Timing is everything and we are in luck. The National Docent Symposium 2015 in Cincinnati falls during “Zinzinnati Oktoberfest”. You will be able to walk out the door of your hotel right onto a six block area of downtown transformed into a German village complete with 50 food vendors, live entertainment and plenty of beer. The festival runs from September 19-20, 2015.
Do you remember the first time you had a transformative art experience? Mine was during museum tours and painting walks along the Potomac River in Washington, D.C., with my high school art class taught by Walter Bartman. Seeing monumental American landscapes in the Smithsonian, I was amazed and humbled while still inspired to try harder in my own painting.
For Asian Art Museum Commissioner David Lei, his lifelong passion for Asian art followed an encounter in a museum with a teacher of another sort—docent and longtime Asian Art Museum supporter Helen Desai. In David’s words: “I always liked the view of the Japanese Tea Garden from the galleries, but the objects did not speak to me. Although I am Chinese with educated parents, they seldom talked to me about Asian art. This all changed in 1968 when I took a docent tour from a very nice blonde lady and was blown away by the symbolic meanings and the connectivity of the objects to my life. Ever since, it has been a wonderful journey of curiosity and learning. Years later when I became active with the Asian, I recognized the docent to be Helen Desai.”
We often think of settlers to the new world living in harsh, primitive conditions, and certainly the very first settlers did endure such conditions. But with time, many of them gained immense wealth and through trade with Europe and the Far East, created elegant homes and a lavish life style.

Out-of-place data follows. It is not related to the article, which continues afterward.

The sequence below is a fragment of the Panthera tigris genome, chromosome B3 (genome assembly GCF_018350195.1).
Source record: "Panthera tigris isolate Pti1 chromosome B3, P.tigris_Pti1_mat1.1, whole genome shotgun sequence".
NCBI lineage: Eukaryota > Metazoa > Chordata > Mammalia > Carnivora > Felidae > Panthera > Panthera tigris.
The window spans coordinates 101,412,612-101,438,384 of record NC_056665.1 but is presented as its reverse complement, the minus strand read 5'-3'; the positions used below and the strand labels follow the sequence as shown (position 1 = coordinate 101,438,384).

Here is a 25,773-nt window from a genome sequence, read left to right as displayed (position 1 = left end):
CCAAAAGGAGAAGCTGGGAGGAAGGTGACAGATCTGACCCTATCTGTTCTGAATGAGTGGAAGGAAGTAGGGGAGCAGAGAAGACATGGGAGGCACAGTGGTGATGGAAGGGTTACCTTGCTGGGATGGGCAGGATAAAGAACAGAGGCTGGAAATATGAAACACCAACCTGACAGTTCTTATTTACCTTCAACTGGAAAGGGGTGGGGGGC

This collection of works was assembled by the Brooklyn Museum in New York and is currently on exhibit until May 18, 2014 at the Albuquerque Museum of Art and History. This exhibit allows museumgoers to enter these homes and see what their owners had collected.
The exhibition is organized around an elite Spanish colonial home, allowing docents to lead adults and children through the public rooms, and into the more private areas. Public rooms like the Sala, in which families entertained important guests, were hung with family portraits and decorated with beautifully-crafted imported and locally- produced-luxury items. In these rooms, the family displayed its wealth and position in the world.
For example the portrait (oil on canvas, by Francisco de Goya y Lucientes, 1806) of Don Tadeo Bravo de Rivero in full military dress displays the red-cross insignia of the Order of Santiago on his left lapel. Children especially love the dog symbolizing fidelity. Goya inscribed the painting to “my friend Don Tadeo Bravo de Rivero” in place of his signature.
We are pleased to offer so many resources to docents on our website. We want this site to be as dynamic as possible. You can help us. We are interested in what is happening at your museum in your docent program. Docents have a long history of learning from each other. Have you developed a new tour that is working well with adolescents? Do you have some tricks using a new technology? Has your museum recently started a program to evaluate docents that seems to work well? We would love to hear from you. Please write a short article and send it to Kristen Keirsey, Public Relations Chair. Please include your name and museum affiliation and any visual material if you have any (a picture of the author or the museum would be great). We will let you know if your submission needs clarification but leave the rest up to us. This is a great way to connect to docents from all museums and improve the quality of what we do.